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The Acquisition of Distributivity and its relationship with the Adjective of Comparison 'Different'

Koster, A.M.B. de (2015) The Acquisition of Distributivity and its relationship with the Adjective of Comparison 'Different'. Master's Thesis / Essay, Human-Machine Communication.

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Abstract

How children learn to correctly interpret distributive sentences is not well understood. Consider the following sentence: (Ex.) The boys are pushing a car. This sentence can be interpreted as if the boys are pushing one car together (the collective interpretation), or as if they are pushing their own cars separately (the distributive interpretation). Generally adults prefer the collective interpretation and children prefer the distributive interpretation. We did two studies. Study 1 focuses on the interpretation of definite plural noun phrases. We used a truth-value judgment task (TVJT) to study whether children's accurate interpretation of 'each' relates to their interpretation of definite plurals and found a correlation between correctly rejecting collective readings with 'each' and correctly rejecting distributive readings with definite plurals. Study 2 concerns the adjective of comparison (AOC) 'different'. AOC's are used two compare two elements: the current sentence and a sentence-external element. However, AOC's can also compare sentences internally, without referring to any previously introduced element, which is called the sentence-internal reading. There is a long tradition of connecting the sentence-internal reading of AOCs with distributivity. We investigated whether the acquisition of the sentence-internal reading of 'different' is dependent on the development and acquisition of distributivity with a TVJT, again using definite plurals and the quantifier 'each'. Contrary to our expectations we did not find a correlation between children who rejected the distributive interpretation with the definite plural 'de' in Study 1 and understood the sentence-internal reading of the AOC 'different' in Study 2. Further research is necessary to examine this relationship.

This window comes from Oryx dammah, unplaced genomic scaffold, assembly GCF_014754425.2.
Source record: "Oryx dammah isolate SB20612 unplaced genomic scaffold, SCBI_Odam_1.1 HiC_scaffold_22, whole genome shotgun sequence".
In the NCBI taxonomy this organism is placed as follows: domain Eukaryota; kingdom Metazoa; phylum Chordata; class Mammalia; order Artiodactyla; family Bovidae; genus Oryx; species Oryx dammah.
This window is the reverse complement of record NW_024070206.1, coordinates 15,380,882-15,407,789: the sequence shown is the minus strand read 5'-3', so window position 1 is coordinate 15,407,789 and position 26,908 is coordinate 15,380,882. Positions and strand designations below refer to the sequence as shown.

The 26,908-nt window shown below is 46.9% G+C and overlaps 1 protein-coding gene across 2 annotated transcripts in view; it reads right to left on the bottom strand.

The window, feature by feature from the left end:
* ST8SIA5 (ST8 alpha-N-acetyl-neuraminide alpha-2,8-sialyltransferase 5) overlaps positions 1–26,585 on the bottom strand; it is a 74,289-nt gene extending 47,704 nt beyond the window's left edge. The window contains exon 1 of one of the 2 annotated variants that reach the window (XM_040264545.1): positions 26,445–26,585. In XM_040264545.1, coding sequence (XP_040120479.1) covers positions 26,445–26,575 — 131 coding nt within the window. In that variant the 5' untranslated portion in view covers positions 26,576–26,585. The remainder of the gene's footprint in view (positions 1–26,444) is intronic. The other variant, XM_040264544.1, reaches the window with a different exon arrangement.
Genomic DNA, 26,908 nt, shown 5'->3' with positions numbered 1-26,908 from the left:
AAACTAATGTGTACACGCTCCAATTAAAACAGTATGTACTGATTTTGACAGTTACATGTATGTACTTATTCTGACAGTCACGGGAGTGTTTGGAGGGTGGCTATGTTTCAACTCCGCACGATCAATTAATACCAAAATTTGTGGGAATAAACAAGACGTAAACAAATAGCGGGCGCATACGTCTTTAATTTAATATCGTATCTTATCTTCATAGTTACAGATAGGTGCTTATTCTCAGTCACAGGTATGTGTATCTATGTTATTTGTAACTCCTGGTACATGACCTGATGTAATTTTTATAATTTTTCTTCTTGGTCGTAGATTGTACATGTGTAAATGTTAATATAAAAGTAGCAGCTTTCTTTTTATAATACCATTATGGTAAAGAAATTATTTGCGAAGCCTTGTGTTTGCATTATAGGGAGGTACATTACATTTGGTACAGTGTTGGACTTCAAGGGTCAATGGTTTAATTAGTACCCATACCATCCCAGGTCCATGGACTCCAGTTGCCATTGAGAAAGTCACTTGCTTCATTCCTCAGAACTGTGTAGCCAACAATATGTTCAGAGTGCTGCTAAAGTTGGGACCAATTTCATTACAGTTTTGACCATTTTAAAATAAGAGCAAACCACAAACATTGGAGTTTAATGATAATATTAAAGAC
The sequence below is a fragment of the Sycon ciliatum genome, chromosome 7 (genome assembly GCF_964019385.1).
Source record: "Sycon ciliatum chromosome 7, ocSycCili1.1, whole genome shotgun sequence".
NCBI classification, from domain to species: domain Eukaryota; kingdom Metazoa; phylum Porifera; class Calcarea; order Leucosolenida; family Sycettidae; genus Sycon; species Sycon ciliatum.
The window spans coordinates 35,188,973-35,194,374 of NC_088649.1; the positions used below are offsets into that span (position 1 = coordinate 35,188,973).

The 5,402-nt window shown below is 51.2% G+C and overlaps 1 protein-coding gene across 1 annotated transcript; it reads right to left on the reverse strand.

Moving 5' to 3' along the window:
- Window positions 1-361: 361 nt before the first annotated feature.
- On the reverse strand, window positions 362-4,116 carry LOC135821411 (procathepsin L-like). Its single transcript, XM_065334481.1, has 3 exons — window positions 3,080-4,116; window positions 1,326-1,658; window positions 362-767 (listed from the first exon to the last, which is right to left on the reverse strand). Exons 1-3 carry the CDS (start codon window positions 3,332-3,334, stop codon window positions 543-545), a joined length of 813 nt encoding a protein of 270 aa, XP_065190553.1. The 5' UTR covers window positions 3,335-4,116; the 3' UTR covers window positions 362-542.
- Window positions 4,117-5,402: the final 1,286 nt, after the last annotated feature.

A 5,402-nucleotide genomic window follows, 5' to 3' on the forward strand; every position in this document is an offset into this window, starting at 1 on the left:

Item Type: Thesis (Master's Thesis / Essay)
Degree programme: Human-Machine Communication
Thesis type: Master's Thesis / Essay
Language: English
Date Deposited: 15 Feb 2018 08:09
Last Modified: 15 Feb 2018 08:09
URI: http://fse.studenttheses.ub.rug.nl/id/eprint/13479

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